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Logo of nihpaAbout Author manuscriptsSubmit a manuscriptHHS Public Access; Author Manuscript; Accepted for publication in peer reviewed journal;
Eur J Pharmacol. Author manuscript; available in PMC 2010 May 5.
Published in final edited form as:
Eur J Pharmacol. 2008 June 10; 587(1-3): 135–140.
Published online 2008 April 8. doi: 10.1016/j.ejphar.2008.04.007

FIG. 1

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Oral fentanyl self-administration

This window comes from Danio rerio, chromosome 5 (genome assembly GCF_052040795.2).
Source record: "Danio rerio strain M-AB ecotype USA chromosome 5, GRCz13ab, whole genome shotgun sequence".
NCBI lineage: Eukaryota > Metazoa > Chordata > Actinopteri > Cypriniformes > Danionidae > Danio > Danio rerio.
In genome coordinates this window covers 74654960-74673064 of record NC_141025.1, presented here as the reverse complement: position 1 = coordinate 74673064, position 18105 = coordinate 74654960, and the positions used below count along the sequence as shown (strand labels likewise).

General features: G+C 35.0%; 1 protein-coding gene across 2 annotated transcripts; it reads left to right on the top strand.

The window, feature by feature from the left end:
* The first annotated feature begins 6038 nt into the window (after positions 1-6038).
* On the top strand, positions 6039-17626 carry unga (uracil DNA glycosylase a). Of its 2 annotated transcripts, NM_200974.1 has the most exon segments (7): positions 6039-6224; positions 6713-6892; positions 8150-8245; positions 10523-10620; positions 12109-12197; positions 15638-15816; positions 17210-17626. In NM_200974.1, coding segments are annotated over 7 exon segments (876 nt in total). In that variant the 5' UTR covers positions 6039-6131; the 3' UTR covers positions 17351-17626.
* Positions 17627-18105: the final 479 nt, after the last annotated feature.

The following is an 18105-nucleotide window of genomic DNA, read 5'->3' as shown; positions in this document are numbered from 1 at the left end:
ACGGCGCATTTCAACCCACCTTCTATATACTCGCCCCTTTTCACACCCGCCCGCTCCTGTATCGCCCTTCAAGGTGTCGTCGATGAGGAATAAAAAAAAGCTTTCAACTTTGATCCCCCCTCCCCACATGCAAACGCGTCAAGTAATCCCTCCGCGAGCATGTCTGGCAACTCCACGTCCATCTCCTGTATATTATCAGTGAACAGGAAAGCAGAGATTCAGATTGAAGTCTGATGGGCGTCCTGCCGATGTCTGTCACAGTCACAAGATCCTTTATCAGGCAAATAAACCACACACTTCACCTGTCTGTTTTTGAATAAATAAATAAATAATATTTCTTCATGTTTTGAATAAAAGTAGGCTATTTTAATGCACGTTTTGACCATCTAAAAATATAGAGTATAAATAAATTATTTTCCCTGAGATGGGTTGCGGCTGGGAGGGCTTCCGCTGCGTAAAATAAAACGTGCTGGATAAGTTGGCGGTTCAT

Mice did not respond for vehicle (dH2O + 30 μg/ml quinine (A). Fentanyl self-administration peaked on Days 17-19 for 1 μg/ml and Day 19 for 10 μg/ml but concentrations (B and C) 30 μg/ml and 300 μg/ml failed to induce opioid self-administration (D and E). Data shown is representative of mean lever presses for the fentanyl response bar (active lever) (triangles; FR1) and the control lever (circles). Analysis of the area under the curve (AUC) across all self-administration sessions indicated that 10 μg/ml of fentanyl (+ 30 μg/ml quinine) was the highest concentration of fentanyl that established self-administration behavior, showing statistically significant separation between the active and control levers (F) (*denotes a difference between active and respective control lever, Student’s paired t test, p< 0.05). N=8 mice per group.

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